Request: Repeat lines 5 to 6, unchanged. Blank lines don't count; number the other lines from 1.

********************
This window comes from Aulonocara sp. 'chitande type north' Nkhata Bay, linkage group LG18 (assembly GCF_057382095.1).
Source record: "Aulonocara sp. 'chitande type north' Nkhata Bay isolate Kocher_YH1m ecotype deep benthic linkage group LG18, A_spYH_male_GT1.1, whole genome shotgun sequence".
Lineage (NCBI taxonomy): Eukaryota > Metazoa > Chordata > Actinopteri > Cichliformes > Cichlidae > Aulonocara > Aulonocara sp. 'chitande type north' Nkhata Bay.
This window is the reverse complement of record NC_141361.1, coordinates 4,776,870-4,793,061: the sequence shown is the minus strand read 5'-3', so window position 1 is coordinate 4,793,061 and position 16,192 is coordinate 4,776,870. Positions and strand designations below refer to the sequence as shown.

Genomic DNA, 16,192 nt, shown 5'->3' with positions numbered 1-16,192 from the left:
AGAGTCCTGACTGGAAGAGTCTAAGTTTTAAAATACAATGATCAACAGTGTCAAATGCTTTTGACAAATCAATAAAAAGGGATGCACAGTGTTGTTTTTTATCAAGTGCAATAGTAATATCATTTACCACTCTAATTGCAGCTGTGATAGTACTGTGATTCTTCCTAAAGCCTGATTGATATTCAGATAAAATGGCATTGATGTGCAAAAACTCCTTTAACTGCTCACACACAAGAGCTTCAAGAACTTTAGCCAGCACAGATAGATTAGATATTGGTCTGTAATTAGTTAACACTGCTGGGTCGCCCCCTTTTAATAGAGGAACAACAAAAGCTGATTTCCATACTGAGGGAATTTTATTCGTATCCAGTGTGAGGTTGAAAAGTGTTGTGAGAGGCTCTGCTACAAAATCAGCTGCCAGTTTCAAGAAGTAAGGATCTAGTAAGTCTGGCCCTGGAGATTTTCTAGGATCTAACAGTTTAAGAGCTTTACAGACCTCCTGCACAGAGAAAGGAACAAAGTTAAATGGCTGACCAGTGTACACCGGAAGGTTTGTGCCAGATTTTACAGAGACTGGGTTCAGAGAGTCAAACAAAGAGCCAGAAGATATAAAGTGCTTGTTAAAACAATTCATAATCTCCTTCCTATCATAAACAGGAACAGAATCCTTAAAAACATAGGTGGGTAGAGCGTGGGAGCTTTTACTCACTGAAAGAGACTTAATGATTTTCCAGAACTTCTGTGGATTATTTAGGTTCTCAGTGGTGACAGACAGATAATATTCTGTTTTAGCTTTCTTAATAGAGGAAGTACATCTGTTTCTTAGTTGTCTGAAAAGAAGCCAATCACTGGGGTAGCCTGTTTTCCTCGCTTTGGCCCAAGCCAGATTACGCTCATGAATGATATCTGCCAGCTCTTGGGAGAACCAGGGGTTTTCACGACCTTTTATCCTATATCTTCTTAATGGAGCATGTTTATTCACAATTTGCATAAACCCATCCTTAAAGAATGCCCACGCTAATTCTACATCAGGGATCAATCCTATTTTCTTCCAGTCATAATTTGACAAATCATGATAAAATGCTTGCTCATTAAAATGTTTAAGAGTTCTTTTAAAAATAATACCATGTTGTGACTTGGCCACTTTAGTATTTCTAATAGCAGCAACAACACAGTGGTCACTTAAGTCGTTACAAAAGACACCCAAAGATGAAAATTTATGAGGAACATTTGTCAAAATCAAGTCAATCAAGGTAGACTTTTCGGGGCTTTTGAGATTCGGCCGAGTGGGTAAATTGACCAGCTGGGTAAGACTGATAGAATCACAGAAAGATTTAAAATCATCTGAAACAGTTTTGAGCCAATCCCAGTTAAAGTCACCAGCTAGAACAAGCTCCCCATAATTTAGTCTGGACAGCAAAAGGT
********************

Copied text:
Genomic DNA, 16,192 nt, shown 5'->3' with positions numbered 1-16,192 from the left:
AGAGTCCTGACTGGAAGAGTCTAAGTTTTAAAATACAATGATCAACAGTGTCAAATGCTTTTGACAAATCAATAAAAAGGGATGCACAGTGTTGTTTTTTATCAAGTGCAATAGTAATATCATTTACCACTCTAATTGCAGCTGTGATAGTACTGTGATTCTTCCTAAAGCCTGATTGATATTCAGATAAAATGGCATTGATGTGCAAAAACTCCTTTAACTGCTCACACACAAGAGCTTCAAGAACTTTAGCCAGCACAGATAGATTAGATATTGGTCTGTAATTAGTTAACACTGCTGGGTCGCCCCCTTTTAATAGAGGAACAACAAAAGCTGATTTCCATACTGAGGGAATTTTATTCGTATCCAGTGTGAGGTTGAAAAGTGTTGTGAGAGGCTCTGCTACAAAATCAGCTGCCAGTTTCAAGAAGTAAGGATCTAGTAAGTCTGGCCCTGGAGATTTTCTAGGATCTAACAGTTTAAGAGCTTTACAGACCTCCTGCACAGAGAAAGGAACAAAGTTAAATGGCTGACCAGTGTACACCGGAAGGTTTGTGCCAGATTTTACAGAGACTGGGTTCAGAGAGTCAAACAAAGAGCCAGAAGATATAAAGTGCTTGTTAAAACAATTCATAATCTCCTTCCTATCATAAACAGGAACAGAATCCTTAAAAACATAGGTGGGTAGAGCGTGGGAGCTTTTACTCACTGAAAGAGACTTAATGATTTTCCAGAACTTCTGTGGATTATTTAGGTTCTCAGTGGTGACAGACAGATAATATTCTGTTTTAGCTTTCTTAATAGAGGAAGTACATCTGTTTCTTAGTTGTCTGAAAAGAAGCCAATCACTGGGGTAGCCTGTTTTCCTCGCTTTGGCCCAAGCCAGATTACGCTCATGAATGATATCTGCCAGCTCTTGGGAGAACCAGGGGTTTTCACGACCTTTTATCCTATATCTTCTTAATGGAGCATGTTTATTCACAATTTGCATAAACCCATCCTTAAAGAATGCCCACGCTAATTCTACATCAGGGATCAATCCTATTTTCTTCCAGTCATAATTTGACAAATCATGATAAAATGCTTGCTCATTAAAATGTTTAAGAGTTCTTTTAAAAATAATACCATGTTGTGACTTGGCCACTTTAGTATTTCTAATAGCAGCAACAACACAGTGGTCACTTAAGTCGTTACAAAAGACACCCAAAGATGAAAATTTATGAGGAACATTTGTCAAAATCAAGTCAATCAAGGTAGACTTTTCGGGGCTTTTGAGATTCGGCCGAGTGGGTAAATTGACCAGCTGGGTAAGACTGATAGAATCACAGAAAGATTTAAAATCATCTGAAACAGTTTTGAGCCAATCCCAGTTAAAGTCACCAGCTAGAACAAGCTCCCCATAATTTAGTCTGGACAGCAAAAGGT